Shapiro-Barnum started working on a script, staying up all night and workshopping it with one of his moms (more about that later), who had some suggested rewrites. The next morning, Nguyen-Duy woke up around 10, surprised to see his friend up and dressed and working at his computer. “He’s a creative guy like that—always working hard on some ambitious project or another,” Nguyen-Duy says. “I think I grunted something and poured a cup of coffee and then fell back asleep. That evening, we shot the first episode.” The show was quickly edited and up two days later, and has since received 2,000 views.
When he originally pitched the idea to his dads and Nguyen-Duy, they weren’t thrilled. “When we started, my dad [Michael Williams] had coronavirus, so he wasn’t even in it,” Shapiro-Barnum says. “After the first episode, my dad Lorin [Sklamberg] was so negative—the show wasn’t his kind of humor. But once I posted it to social media, my friends and his friends became obsessed with him on the show as a character, and I think my other dad wanted to ride the same wave.” Everyone started to cooperate.
He admits being the director wasn’t always easy, semi-jokingly calling his dads divas. He made a shooting schedule and they would try to incorporate their own suggestions or jokes. The two also didn’t memorize the scripts, so Shapiro-Barnum had to read them the lines and film each one individually, then edit together.
Nguyen-Duy says Shapiro-Barnum is a down-to-earth director. Midway through shooting, he started leaving schedules in the living room so the other three knew what time the shoots started. “I think we all tried to be good sports about it, and it usually fell after dinner or early mornings,” Nguyen-Duy says. “We would be on our way to the weekly grocery run, and he would say, ‘Stop! Look at the camera, and say something really angry!’ Or we would be perusing Fifth Street and he would say, ‘Quentin, put this pencil mic in your hand, and go interview that angry guy over there!’ And I would always say yes, and it wasn’t until the final episode was edited that I would see why I did those types of things.”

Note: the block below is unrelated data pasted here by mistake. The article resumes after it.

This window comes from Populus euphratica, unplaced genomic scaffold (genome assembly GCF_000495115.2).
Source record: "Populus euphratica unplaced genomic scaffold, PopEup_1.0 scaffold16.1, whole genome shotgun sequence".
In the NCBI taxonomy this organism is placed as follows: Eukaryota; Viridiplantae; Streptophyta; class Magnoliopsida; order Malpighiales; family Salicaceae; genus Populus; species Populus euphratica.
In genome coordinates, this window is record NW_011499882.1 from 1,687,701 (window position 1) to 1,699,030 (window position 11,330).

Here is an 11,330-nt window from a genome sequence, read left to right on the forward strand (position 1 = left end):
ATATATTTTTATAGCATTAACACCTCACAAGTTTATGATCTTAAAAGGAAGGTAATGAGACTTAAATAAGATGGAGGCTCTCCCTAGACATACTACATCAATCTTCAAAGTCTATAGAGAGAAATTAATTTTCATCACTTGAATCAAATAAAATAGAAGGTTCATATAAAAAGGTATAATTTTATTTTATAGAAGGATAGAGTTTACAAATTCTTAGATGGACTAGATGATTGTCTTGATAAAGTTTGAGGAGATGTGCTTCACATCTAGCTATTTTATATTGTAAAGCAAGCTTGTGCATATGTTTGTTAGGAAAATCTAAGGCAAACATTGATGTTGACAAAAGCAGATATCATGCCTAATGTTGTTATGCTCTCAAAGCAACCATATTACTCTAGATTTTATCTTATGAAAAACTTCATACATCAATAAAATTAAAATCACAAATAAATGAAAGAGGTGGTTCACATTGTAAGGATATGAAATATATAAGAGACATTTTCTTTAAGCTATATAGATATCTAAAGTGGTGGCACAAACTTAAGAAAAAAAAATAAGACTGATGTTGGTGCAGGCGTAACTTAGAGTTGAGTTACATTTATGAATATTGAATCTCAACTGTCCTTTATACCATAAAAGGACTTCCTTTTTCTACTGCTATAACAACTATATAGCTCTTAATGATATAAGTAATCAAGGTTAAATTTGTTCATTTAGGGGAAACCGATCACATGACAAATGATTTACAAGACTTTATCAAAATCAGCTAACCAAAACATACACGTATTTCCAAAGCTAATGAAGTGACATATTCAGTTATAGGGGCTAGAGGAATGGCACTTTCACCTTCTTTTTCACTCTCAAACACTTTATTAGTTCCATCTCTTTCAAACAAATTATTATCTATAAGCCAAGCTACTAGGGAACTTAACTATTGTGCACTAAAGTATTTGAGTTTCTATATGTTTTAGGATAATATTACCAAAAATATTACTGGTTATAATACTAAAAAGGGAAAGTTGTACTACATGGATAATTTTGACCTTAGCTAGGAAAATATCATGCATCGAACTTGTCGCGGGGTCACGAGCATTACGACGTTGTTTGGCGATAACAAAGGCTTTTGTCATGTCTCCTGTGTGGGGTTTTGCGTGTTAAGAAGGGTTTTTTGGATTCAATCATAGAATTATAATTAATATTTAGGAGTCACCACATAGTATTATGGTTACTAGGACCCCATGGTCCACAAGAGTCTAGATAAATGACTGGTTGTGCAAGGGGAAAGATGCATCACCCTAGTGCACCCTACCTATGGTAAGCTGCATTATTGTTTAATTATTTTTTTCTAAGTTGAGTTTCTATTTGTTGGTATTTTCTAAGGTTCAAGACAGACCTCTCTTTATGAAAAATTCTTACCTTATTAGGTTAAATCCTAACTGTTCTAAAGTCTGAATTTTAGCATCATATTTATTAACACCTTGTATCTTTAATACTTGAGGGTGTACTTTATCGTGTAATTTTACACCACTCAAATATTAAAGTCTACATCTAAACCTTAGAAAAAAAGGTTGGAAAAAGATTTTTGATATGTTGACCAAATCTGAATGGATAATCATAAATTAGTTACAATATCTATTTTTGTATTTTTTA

Shapiro-Barnum is open about his home life and family dynamics: in episode six he talks about his upbringing in Brooklyn and Philadelphia with five parents. In the ’90s, he explains, two of his moms wanted to have a baby, so they asked their friend Michael for a cup of sperm. He and his boyfriend, Lorin, have since married. The four of them decided to coparent, and then when their son was two, his moms broke up and met other women, and that’s how his third mom came into his life.
Shapiro-Barnum is interested in playwriting and comedy, and he’s also an accomplished puppeteer. He’s appeared on the Netflix show Garfunkel and Oates and on Sesame Street, and he says that puppetry has long been a way for him to express his artistic ideas. This summer, he’s working for a puppetry Zoom camp and co-running a virtual gallery called The 98 art collective with classmate Mallika Chandaria (CFA’20).
He says the positive feedback for the show has been a pleasant surprise. “I’m not making fun of [the pandemic], I’m making fun with it and what’s happening. I didn’t really expect all this appreciation, since people put art and videos out on the internet all the time.”
He’s been told, he says, that “this is one of the few positive things about coronavirus and quarantining. People have said they need to be able to laugh about this, and this show allows them to do that.”